4. Josephus, a well known Roman Historian wrote: But to some of the Jews the destruction of Herod's army seemed to be divine vengeance, and certainly a just vengeance, for his treatment of John, surnamed the Baptist. For Herod had put him to death, though he was a good man and had exhorted the Jews to lead righteous lives, to practice justice towards their fellows and piety towards God, and so doing to join in baptism.
...convened the judges of the Sanhedrin and brought before them a man named James, the brother of Jesus who was called the Christ, and certain others. He accused them of having transgressed the law and delivered them up to be stoned.
At this time there was a wise man who was called Jesus. And his conduct was good, and [he] was known to be virtuous. And many people from among the Jews and the other nations became his disciples. Pilate condemned him to be crucified and to die. And those who had become his disciples did not abandon his discipleship. They reported that he had appeared to them three days after his crucifixion and that he was alive;...
Now, I have not used any Biblical sources for this debate. Why? I have used sources that were hostile to Jesus in order to further advance my claims that He was a real historical man. Such sources would remove any Christian "bias" and would be sure to be as truthful as possible. There are hundreds of other sources that come from Jewish, Christian, Pagan, and Secular historians alike. However, I am limited by the characters that I can put in. One can't deny that they were writing of Jesus given the sheer amount of Historians that have written about him.
I eagerly wait for my opponent's rebuttal.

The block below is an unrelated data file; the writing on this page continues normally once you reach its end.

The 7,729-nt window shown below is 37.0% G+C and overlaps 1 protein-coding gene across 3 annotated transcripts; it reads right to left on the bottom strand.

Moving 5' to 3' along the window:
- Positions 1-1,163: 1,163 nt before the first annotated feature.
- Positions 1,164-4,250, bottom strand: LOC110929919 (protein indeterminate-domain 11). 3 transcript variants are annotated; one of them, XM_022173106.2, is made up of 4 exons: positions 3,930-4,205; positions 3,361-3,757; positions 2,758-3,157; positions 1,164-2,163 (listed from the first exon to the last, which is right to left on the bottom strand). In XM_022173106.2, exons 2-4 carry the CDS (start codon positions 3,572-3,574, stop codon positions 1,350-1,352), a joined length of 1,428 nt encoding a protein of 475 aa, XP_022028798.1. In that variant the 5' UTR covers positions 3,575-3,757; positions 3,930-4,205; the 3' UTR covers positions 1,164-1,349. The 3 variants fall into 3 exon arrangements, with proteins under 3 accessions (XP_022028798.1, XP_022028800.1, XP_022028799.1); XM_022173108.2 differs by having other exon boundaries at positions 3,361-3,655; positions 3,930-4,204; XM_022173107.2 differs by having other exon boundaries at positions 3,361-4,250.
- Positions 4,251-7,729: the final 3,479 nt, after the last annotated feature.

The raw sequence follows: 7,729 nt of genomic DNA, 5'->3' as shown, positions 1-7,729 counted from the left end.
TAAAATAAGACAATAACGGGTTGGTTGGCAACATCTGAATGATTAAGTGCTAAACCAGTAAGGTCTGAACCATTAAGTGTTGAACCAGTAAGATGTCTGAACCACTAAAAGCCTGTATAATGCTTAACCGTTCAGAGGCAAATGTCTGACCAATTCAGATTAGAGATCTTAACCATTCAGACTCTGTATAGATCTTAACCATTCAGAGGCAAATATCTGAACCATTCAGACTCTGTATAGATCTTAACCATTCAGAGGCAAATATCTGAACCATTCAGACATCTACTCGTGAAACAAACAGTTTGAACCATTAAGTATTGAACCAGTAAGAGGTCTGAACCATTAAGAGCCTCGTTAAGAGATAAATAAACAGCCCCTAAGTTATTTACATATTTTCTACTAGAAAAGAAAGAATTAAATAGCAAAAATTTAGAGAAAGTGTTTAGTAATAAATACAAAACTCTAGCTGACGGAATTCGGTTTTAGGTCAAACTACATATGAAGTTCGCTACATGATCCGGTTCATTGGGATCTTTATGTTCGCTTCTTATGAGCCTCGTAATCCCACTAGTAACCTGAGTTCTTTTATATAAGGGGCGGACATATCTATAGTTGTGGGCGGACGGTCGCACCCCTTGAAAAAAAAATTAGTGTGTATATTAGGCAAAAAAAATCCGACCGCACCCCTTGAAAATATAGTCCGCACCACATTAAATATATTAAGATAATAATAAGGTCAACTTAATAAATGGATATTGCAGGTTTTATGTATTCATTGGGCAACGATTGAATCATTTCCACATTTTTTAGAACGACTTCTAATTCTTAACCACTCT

1. This quote from Tacitus does not mention Jesus of Nazareth whatsoever. Pro is confusing the Christ, a messianic figure, and Jesus of Nazareth, a possible historical figure. Tacitus is clearly writing about the Christ figure, but not Jesus. While the Tacitus passage is generally accepted to be authentic, it is still written in 116 CE, almost a hundred years after the supposed death of Christ. Tacitus' account is second hand at best. He did not witness a man named Jesus. He is writing that, in the first century CE, there were Christians who worshipped a man named Jesus. This is a known fact, bu the purpose of this debate is to discuss whether these early Christians were inspired by a real man or not. Tacitus does nothing to prove this.
2. Talmud* not Talmund, and this source is also dubious. First off, it is also not written during the supposed time of Jesus, and was likely written after the death of anyone who may have know the living Jesus. It also gets crucial details of the Jesus story wrong, saying he is hanged instead of crucified. This is a pretty huge detail to get wrong. All the Talmud claims is that a man named Yeshua (a very common name) was hanged (not crucified) around the Passover for sorcery. Again, all this proves is that people had heard a story about a figure with some details similar to what we identify as Jesus. This is far from good evidence.
3. Again, this is not proof that Jesus existed as a historical figure. Pro has demonstrated that there were a group of people who identified as Christians in the first century. Great. We knew this already. Lucian is writing in the second century, way too far removed from the time of Jesus to possibly account for his existence. Once again, Pro says that Lucian is "obviously" referring to Jesus, but this is blatantly false. All he says is that the Christians worshipped "a man" and only offers the detail that "he was crucified". No name, no dates, no location, no identifying characteristics, nothing. This does not prove that Jesus was real.
4. I'm surprised to see Josephus used here, the scholarly consensus here is that the passages related to Jesus are forgeries. See my sources for details.